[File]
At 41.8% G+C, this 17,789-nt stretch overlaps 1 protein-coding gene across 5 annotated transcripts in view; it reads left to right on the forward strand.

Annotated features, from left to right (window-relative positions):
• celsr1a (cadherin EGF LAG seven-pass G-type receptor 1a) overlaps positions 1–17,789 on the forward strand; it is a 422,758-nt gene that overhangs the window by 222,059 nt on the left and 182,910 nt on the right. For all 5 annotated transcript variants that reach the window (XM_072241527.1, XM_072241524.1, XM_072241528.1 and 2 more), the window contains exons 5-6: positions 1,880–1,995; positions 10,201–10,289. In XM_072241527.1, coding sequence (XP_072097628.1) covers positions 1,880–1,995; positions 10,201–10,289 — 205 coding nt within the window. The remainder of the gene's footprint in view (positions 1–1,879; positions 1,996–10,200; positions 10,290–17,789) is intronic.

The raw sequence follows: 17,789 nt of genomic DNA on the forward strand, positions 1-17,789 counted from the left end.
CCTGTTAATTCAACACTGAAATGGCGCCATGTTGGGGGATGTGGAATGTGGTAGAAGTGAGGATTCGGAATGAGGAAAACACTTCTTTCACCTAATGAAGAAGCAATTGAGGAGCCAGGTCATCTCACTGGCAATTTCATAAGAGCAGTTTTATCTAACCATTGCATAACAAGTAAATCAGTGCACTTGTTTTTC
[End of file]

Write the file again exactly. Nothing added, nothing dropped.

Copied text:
At 41.8% G+C, this 17,789-nt stretch overlaps 1 protein-coding gene across 5 annotated transcripts in view; it reads left to right on the forward strand.

Annotated features, from left to right (window-relative positions):
• celsr1a (cadherin EGF LAG seven-pass G-type receptor 1a) overlaps positions 1–17,789 on the forward strand; it is a 422,758-nt gene that overhangs the window by 222,059 nt on the left and 182,910 nt on the right. For all 5 annotated transcript variants that reach the window (XM_072241527.1, XM_072241524.1, XM_072241528.1 and 2 more), the window contains exons 5-6: positions 1,880–1,995; positions 10,201–10,289. In XM_072241527.1, coding sequence (XP_072097628.1) covers positions 1,880–1,995; positions 10,201–10,289 — 205 coding nt within the window. The remainder of the gene's footprint in view (positions 1–1,879; positions 1,996–10,200; positions 10,290–17,789) is intronic.

The raw sequence follows: 17,789 nt of genomic DNA on the forward strand, positions 1-17,789 counted from the left end.
CCTGTTAATTCAACACTGAAATGGCGCCATGTTGGGGGATGTGGAATGTGGTAGAAGTGAGGATTCGGAATGAGGAAAACACTTCTTTCACCTAATGAAGAAGCAATTGAGGAGCCAGGTCATCTCACTGGCAATTTCATAAGAGCAGTTTTATCTAACCATTGCATAACAAGTAAATCAGTGCACTTGTTTTTC